- The shipwreck coins always have an obverse die crack which runs up from a denticle at 6:00 on the obverse through the left side of the 5 in the date, terminating at the truncation.
- The reverse has a total of three cracks. The first runs into the field (at the viewer’s left) from the base of the N in UNITED. The second crack begins between the denticles left of the first T in TWENTY up to the left tip of the letter. The third begins at the tip of the T in TWENTY and travels left into the field ending below the N in UNITED. On the late die state, these three cracks meet below the base of the right foot of the N in UNITED.
- The shipwreck coins always show a broken crossbar in the A in STATES.
The original surface coins do not show these die cracks. They do have a similar mintmark, and all seem to have the broken crossbar. Interestingly, there are a number of small raised die dots on the obverse with two to the right of the 4 in the date, and three at the throat. There is also a small raised die dot on the neck.
I don’t believe that the original surface coins are from a different die pair than the seawater coins; just a different die state.
Breen lists four different die varieties for the 1854-S, but one of these is a Proof-only die (the unique coin in the Mint Collection) while another, described as having “extra thin numerals and letters,” is just a late state with lapped dies. He states that 8 pairs of dies were created and that the mintmark “usually…touches the tail; though on one it is free.” (He then states that on one it is “embedded.”). I have only seen one reverse and it always has a broken A in STATES and a mintmark which firmly touches the tail at its top.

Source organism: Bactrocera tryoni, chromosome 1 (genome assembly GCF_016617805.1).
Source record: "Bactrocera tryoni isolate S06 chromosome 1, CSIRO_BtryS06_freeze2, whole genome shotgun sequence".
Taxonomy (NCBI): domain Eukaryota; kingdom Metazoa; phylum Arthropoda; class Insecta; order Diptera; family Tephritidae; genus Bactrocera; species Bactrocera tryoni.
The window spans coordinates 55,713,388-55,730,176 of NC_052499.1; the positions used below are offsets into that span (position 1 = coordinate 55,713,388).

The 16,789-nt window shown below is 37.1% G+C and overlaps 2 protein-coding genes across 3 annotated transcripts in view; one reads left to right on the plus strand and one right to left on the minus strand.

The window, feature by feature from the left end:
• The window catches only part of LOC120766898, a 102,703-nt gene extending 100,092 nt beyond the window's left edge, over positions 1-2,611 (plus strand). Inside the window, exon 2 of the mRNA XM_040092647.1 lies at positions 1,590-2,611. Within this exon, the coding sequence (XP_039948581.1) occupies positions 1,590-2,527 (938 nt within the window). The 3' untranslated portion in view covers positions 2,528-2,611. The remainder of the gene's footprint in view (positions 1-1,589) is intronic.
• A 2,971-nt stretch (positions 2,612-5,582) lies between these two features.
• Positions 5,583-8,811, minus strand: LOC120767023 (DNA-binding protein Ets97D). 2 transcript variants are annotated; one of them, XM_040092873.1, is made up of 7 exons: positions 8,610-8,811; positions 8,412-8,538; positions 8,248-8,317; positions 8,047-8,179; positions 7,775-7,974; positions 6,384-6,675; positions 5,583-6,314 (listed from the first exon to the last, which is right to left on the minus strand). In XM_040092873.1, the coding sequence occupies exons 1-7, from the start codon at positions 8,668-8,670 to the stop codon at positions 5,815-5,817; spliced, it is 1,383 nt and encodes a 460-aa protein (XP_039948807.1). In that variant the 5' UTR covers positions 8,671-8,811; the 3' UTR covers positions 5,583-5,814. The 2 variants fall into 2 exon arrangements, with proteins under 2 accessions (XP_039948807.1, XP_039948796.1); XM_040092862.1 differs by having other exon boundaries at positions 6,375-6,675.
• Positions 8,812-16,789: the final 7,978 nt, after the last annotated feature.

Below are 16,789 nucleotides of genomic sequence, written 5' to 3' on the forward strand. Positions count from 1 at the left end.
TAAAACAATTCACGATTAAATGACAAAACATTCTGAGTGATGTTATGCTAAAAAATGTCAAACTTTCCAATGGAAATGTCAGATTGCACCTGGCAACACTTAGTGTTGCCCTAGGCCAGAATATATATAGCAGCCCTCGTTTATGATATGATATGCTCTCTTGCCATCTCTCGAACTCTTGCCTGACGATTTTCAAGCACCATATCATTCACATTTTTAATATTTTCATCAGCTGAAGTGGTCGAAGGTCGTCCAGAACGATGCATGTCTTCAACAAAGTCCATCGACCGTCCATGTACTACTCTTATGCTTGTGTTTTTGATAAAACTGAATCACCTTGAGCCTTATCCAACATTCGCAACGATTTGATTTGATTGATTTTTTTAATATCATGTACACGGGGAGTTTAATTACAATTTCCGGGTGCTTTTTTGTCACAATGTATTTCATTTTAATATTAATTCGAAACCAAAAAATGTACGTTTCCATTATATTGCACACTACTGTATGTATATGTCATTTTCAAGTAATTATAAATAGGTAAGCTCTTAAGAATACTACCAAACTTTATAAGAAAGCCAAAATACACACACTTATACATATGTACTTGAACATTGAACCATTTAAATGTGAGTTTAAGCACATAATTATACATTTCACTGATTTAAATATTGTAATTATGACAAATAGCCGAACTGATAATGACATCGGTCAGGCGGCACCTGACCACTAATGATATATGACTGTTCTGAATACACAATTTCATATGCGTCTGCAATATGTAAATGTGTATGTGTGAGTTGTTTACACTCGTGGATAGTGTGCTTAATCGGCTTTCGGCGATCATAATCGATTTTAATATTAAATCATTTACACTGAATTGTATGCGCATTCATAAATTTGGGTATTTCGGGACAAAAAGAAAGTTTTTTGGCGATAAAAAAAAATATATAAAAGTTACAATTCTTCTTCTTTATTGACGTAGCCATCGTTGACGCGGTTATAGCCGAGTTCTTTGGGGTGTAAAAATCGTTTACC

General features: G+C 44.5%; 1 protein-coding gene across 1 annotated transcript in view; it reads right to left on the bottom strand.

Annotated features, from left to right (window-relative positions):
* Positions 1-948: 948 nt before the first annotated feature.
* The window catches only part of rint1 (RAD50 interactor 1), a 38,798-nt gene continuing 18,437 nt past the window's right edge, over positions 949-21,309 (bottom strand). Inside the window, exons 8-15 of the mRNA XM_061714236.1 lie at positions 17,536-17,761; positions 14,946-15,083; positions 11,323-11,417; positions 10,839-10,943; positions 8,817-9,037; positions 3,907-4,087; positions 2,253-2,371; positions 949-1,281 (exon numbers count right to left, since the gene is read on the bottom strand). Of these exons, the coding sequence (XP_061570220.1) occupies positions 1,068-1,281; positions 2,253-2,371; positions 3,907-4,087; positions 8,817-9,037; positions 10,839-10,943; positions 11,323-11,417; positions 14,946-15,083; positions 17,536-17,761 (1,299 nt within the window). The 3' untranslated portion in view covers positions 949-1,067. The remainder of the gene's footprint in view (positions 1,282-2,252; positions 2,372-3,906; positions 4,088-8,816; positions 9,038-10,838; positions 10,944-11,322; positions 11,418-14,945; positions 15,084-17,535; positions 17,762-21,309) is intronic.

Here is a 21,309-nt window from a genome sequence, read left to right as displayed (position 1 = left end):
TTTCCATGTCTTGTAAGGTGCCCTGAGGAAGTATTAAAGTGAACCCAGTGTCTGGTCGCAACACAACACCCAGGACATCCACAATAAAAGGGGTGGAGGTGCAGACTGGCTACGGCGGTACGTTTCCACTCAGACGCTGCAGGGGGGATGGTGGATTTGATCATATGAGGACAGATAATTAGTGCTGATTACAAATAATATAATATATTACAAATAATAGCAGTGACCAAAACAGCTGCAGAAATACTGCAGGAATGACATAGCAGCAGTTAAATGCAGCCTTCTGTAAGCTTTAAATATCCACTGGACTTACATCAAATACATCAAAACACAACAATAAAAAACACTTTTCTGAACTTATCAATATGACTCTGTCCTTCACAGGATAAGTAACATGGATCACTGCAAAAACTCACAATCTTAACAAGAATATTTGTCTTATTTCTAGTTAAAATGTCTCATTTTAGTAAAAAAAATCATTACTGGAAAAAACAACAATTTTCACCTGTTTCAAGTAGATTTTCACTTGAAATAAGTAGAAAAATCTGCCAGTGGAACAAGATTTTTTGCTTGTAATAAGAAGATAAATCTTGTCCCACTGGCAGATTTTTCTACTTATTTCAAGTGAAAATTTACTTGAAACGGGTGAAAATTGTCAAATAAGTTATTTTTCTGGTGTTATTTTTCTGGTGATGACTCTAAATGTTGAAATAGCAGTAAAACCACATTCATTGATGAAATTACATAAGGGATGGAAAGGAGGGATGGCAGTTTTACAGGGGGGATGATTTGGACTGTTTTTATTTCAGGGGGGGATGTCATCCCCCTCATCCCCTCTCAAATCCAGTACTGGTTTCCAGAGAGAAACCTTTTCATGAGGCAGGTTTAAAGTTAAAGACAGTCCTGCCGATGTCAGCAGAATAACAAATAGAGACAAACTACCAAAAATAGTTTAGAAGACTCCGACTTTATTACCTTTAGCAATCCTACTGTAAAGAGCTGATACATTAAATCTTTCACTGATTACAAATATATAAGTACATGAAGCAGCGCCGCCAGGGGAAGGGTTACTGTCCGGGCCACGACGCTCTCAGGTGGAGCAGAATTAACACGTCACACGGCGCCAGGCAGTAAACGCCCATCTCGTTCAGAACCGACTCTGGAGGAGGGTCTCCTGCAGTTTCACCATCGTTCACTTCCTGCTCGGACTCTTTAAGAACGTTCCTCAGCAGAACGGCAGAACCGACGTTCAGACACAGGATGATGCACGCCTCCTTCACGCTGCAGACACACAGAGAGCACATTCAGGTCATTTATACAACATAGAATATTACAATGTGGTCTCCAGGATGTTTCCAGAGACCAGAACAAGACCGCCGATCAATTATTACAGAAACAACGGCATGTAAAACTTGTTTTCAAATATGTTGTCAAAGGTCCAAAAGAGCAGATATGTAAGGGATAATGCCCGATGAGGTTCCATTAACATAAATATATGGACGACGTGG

There is, of course, another significant difference on the original surface coins and that is a different texture from a lack of exposure to seawater and sand.
Original surface 1854-S double eagles typically show a deep green-gold or orange-gold hue. The luster doesn’t tend to be as frosty as that seen on 1855-S or 1856-S double eagles. The overall look tends to be subdued with multiple abrasions from hard circulation.
There are two distinct looks for seawater 1854-S double eagles. The first is blatantly matte-like with heavy environmental damage; some of these are slabbed as “normal” coins by NGC and PCGS while others are “details only” or “genuine.” The more familiar look on the Yankee Blade coins is bright and slightly matte-like with rich yellow-gold color and a virtual absence of circulation marks on the surfaces.
The normal surface 1854-S double eagles should sell for a significant premium in all grades due to the scarcity. This date is seen from time to time in the EF40 to AU50 range, but it becomes very scarce in AU53 to AU55, and it is very rare in properly graded AU58. As I mentioned above, I have seen only three examples with original surfaces in Uncirculated and doubt if more than five or six exist.
The 1862 is the rarest Type One double eagle from the Philadelphia mint, eclipsing the 1859 and the 1863. It is hard to find in all grades and when available, it tends to be very unappealing. This example, which was recently located in Europe and which is identifiable as such by the plastic "gasket" that PCGS uses for coins they grade in their Paris office, is one of the few totally original examples of this date that I can recall seeing. It has deep, even orange-gold and greenish hues with very choice surfaces and sharp detail. There is some hidden luster within the protected areas and, to be honest, I think the coin is much closer to being an EF45 than an EF40. No EF40 examples have appeared at auction since Heritage 12/08: 6325 (graded by NGC) brought $6,325 and the present example is, in my opinion, as nice (or even nicer) than Heritage 9/20: 5570 (graded EF45 by NGC) that realized $8,625. An important Type One double eagle for the advanced collector.